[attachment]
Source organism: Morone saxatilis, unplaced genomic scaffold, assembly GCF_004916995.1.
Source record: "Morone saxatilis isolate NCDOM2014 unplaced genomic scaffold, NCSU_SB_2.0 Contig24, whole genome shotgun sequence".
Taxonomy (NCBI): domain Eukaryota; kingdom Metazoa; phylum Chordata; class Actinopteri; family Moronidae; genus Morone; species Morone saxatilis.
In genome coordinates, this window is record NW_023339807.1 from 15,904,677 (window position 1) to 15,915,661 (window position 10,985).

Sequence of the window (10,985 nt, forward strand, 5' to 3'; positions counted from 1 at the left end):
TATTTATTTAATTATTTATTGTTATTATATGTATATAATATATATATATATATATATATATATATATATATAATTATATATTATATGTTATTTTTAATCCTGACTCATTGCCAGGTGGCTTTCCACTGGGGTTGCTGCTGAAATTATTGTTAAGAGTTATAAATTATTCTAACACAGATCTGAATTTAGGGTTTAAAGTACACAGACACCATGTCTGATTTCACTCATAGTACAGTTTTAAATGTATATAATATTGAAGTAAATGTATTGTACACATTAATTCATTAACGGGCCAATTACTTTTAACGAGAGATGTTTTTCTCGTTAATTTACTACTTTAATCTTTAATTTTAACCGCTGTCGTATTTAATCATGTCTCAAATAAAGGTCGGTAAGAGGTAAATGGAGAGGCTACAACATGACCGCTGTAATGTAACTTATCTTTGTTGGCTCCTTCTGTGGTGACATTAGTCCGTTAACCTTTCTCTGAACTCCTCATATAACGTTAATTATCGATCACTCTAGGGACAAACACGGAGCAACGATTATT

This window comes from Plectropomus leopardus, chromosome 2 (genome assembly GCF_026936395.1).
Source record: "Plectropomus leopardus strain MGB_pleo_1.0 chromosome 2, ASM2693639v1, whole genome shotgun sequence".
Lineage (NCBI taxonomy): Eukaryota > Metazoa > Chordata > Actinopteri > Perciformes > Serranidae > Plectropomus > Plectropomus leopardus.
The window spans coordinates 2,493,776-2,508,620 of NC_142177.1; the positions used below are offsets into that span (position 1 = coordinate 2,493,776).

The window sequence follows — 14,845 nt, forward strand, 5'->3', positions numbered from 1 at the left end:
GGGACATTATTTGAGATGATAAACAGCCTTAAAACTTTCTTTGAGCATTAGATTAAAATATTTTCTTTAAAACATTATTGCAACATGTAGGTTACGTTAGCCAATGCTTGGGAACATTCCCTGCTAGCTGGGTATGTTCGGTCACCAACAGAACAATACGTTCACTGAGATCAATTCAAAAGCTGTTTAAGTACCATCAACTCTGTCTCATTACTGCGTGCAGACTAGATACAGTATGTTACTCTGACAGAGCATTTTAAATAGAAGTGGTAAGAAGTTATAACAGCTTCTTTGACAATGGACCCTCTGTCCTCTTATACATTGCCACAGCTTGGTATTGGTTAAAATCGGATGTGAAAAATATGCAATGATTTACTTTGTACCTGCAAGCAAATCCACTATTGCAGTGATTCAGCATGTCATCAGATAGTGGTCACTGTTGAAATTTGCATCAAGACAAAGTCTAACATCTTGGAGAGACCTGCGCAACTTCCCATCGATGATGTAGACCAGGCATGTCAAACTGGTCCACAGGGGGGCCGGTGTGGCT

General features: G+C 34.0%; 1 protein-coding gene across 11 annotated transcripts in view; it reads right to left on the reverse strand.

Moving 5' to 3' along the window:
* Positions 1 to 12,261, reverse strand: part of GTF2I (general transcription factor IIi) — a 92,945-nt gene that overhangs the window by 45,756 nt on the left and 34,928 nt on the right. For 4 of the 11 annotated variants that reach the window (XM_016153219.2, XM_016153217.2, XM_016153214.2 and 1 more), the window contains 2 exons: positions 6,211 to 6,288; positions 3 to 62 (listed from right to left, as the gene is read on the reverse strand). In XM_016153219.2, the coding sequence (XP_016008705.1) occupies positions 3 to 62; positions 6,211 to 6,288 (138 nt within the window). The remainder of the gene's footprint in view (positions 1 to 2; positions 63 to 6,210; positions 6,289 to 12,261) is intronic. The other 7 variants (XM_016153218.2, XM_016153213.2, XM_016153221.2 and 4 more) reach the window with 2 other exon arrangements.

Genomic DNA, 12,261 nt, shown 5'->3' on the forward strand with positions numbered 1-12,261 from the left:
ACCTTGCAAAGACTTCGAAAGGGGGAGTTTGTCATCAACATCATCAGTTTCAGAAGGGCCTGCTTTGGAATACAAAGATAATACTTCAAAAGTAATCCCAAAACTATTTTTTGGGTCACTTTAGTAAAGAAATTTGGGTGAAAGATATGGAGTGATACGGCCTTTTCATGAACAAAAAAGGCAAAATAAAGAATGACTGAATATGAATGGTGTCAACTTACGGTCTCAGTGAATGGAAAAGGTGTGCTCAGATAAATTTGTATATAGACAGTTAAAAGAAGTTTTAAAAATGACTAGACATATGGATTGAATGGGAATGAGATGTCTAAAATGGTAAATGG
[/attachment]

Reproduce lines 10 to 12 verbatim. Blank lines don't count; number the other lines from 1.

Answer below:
The window spans coordinates 2,493,776-2,508,620 of NC_142177.1; the positions used below are offsets into that span (position 1 = coordinate 2,493,776).

The window sequence follows — 14,845 nt, forward strand, 5'->3', positions numbered from 1 at the left end:
GGGACATTATTTGAGATGATAAACAGCCTTAAAACTTTCTTTGAGCATTAGATTAAAATATTTTCTTTAAAACATTATTGCAACATGTAGGTTACGTTAGCCAATGCTTGGGAACATTCCCTGCTAGCTGGGTATGTTCGGTCACCAACAGAACAATACGTTCACTGAGATCAATTCAAAAGCTGTTTAAGTACCATCAACTCTGTCTCATTACTGCGTGCAGACTAGATACAGTATGTTACTCTGACAGAGCATTTTAAATAGAAGTGGTAAGAAGTTATAACAGCTTCTTTGACAATGGACCCTCTGTCCTCTTATACATTGCCACAGCTTGGTATTGGTTAAAATCGGATGTGAAAAATATGCAATGATTTACTTTGTACCTGCAAGCAAATCCACTATTGCAGTGATTCAGCATGTCATCAGATAGTGGTCACTGTTGAAATTTGCATCAAGACAAAGTCTAACATCTTGGAGAGACCTGCGCAACTTCCCATCGATGATGTAGACCAGGCATGTCAAACTGGTCCACAGGGGGGCCGGTGTGGCT